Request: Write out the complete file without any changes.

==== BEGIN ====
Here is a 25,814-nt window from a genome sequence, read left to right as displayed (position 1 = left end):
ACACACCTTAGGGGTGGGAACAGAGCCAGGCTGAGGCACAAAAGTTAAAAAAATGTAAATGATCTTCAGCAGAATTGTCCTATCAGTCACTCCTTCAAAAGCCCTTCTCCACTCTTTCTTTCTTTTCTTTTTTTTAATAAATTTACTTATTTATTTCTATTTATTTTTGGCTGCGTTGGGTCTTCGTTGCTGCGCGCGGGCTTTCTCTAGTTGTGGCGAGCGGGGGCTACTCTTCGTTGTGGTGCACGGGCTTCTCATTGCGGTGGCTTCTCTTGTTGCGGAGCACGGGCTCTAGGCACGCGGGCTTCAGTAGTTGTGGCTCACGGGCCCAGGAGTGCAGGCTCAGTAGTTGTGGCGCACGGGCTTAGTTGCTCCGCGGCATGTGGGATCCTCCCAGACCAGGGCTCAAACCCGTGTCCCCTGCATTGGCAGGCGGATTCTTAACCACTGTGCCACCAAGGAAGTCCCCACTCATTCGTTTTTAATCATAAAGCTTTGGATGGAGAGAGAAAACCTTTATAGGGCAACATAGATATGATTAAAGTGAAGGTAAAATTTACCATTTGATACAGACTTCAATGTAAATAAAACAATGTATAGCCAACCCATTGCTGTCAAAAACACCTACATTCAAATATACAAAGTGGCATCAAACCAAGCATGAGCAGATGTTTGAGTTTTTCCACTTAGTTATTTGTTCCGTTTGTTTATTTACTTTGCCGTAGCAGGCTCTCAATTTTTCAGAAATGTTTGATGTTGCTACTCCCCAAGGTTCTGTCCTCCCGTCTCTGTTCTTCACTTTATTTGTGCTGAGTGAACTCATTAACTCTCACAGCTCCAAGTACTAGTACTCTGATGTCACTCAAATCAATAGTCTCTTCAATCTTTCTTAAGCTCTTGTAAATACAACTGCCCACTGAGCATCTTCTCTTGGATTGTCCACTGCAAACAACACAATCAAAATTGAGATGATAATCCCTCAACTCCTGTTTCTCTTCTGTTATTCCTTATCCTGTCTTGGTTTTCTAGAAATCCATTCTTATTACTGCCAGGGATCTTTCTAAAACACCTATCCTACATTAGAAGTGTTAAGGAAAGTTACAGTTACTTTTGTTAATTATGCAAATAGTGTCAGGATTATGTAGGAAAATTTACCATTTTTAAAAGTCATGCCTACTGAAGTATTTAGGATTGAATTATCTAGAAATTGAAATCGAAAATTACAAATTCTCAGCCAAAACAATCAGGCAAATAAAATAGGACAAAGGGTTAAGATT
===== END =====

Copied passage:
Here is a 25,814-nt window from a genome sequence, read left to right as displayed (position 1 = left end):
ACACACCTTAGGGGTGGGAACAGAGCCAGGCTGAGGCACAAAAGTTAAAAAAATGTAAATGATCTTCAGCAGAATTGTCCTATCAGTCACTCCTTCAAAAGCCCTTCTCCACTCTTTCTTTCTTTTCTTTTTTTTAATAAATTTACTTATTTATTTCTATTTATTTTTGGCTGCGTTGGGTCTTCGTTGCTGCGCGCGGGCTTTCTCTAGTTGTGGCGAGCGGGGGCTACTCTTCGTTGTGGTGCACGGGCTTCTCATTGCGGTGGCTTCTCTTGTTGCGGAGCACGGGCTCTAGGCACGCGGGCTTCAGTAGTTGTGGCTCACGGGCCCAGGAGTGCAGGCTCAGTAGTTGTGGCGCACGGGCTTAGTTGCTCCGCGGCATGTGGGATCCTCCCAGACCAGGGCTCAAACCCGTGTCCCCTGCATTGGCAGGCGGATTCTTAACCACTGTGCCACCAAGGAAGTCCCCACTCATTCGTTTTTAATCATAAAGCTTTGGATGGAGAGAGAAAACCTTTATAGGGCAACATAGATATGATTAAAGTGAAGGTAAAATTTACCATTTGATACAGACTTCAATGTAAATAAAACAATGTATAGCCAACCCATTGCTGTCAAAAACACCTACATTCAAATATACAAAGTGGCATCAAACCAAGCATGAGCAGATGTTTGAGTTTTTCCACTTAGTTATTTGTTCCGTTTGTTTATTTACTTTGCCGTAGCAGGCTCTCAATTTTTCAGAAATGTTTGATGTTGCTACTCCCCAAGGTTCTGTCCTCCCGTCTCTGTTCTTCACTTTATTTGTGCTGAGTGAACTCATTAACTCTCACAGCTCCAAGTACTAGTACTCTGATGTCACTCAAATCAATAGTCTCTTCAATCTTTCTTAAGCTCTTGTAAATACAACTGCCCACTGAGCATCTTCTCTTGGATTGTCCACTGCAAACAACACAATCAAAATTGAGATGATAATCCCTCAACTCCTGTTTCTCTTCTGTTATTCCTTATCCTGTCTTGGTTTTCTAGAAATCCATTCTTATTACTGCCAGGGATCTTTCTAAAACACCTATCCTACATTAGAAGTGTTAAGGAAAGTTACAGTTACTTTTGTTAATTATGCAAATAGTGTCAGGATTATGTAGGAAAATTTACCATTTTTAAAAGTCATGCCTACTGAAGTATTTAGGATTGAATTATCTAGAAATTGAAATCGAAAATTACAAATTCTCAGCCAAAACAATCAGGCAAATAAAATAGGACAAAGGGTTAAGATT